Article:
Supported by grant number RNC/035/02 from National Institute for Health Research. The views expressed in this paper do not necessarily reflect those of the funding body.
Mortality following hospital discharge with a diagnosis of eating disorder: National record linkage study, England, 2001–2009
Article first published online: 5 MAR 2014
© 2014 Wiley Periodicals, Inc.
International Journal of Eating Disorders
Volume 47, Issue 5, pages 507–515, July 2014
How to Cite
Hoang, U., Goldacre, M. and James, A. (2014), Mortality following hospital discharge with a diagnosis of eating disorder: National record linkage study, England, 2001–2009. Int. J. Eat. Disord., 47: 507–515. doi: 10.1002/eat.22249
- Issue published online: 10 JUN 2014
- Article first published online: 5 MAR 2014
- Manuscript Accepted: 26 DEC 2013
- Manuscript Revised: 16 DEC 2013
- Manuscript Received: 7 JUL 2013
- National Institute for Health Research. Grant Number: RNC/035/02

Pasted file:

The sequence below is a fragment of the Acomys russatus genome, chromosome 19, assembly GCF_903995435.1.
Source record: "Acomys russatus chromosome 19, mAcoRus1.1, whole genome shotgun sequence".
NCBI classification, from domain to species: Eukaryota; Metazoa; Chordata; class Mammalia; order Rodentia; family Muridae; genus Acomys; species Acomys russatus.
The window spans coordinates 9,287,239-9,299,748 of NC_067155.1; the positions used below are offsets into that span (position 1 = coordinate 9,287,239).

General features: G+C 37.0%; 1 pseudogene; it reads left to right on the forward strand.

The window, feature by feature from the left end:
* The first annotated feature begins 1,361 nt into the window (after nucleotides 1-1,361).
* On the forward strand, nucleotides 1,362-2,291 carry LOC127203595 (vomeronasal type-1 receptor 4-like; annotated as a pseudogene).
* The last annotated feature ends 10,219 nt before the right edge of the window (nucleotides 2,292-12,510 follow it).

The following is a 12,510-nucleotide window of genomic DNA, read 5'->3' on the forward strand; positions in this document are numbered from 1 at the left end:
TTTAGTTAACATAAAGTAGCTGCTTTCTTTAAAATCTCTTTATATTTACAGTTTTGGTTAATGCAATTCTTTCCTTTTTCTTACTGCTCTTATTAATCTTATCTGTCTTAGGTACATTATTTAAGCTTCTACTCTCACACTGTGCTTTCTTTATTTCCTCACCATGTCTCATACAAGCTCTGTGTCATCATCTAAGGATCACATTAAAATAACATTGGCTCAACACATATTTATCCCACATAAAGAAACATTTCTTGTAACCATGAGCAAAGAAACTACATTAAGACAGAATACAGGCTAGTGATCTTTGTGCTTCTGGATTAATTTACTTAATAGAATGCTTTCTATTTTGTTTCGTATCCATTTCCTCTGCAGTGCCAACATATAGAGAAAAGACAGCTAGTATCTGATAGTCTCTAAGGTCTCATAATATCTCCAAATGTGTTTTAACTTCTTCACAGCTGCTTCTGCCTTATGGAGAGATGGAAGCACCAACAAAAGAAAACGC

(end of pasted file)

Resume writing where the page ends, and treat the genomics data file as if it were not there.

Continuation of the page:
- eating disorders;
To calculate mortality of people with eating disorders (ED) in England, relative to that of people of the same age and sex, between 2001 and 2009. We were specifically interested in mortality amongst adolescents and young adults (15–24 years), and older adults (25–44 years).
We analyzed a NHS Hospital Episode Statistics (HES) dataset for all England, linked to death registrations, to calculate age- and sex-specific discharge rates for people with a diagnosis of ED and their subsequent mortality by one year after discharge.
The standardized mortality ratio (SMR) for adolescents and young adults with a diagnosis of ED was 7.8 (95% confidence interval: 4.4–11.2). This compares with an SMR for people of the same age with schizophrenia of 10.2 (8.3–12.2), with bipolar disorder of 3.6 (1.1–6.1, and with depression of 4.5 (3.6–5.3). Of the ED, the SMR for anorexia nervosa (AN) in people aged 15–24 was 11.5 (6.0–17.0), for bulimia nervosa (BN) was 4.1 (0–8.7), and eating disorders not otherwise specified (ED NOS) was 1.4 (0–4.0). For older adults aged 25–44 years, the SMR for ED was 10.7 (7.7–13.6). Specifically, for AN was 14.0 (9.2–18.8), for BN was 7.7 (3.5–11.9), and ED NOS was 4.7 (1.4–8.0), for schizophrenia was 7.3 (6.6–7.9), for bipolar disorder was 4.3 (3.5–5.1) and for depression was 4.9 (4.6–5.3). No deaths were recorded below 15 years of age.
This study confirms the high SMR associated with ED, notably with anorexia and bulimia. © 2014 Wiley Periodicals, Inc. (Int J Eat Disord 2014; 47:507–515)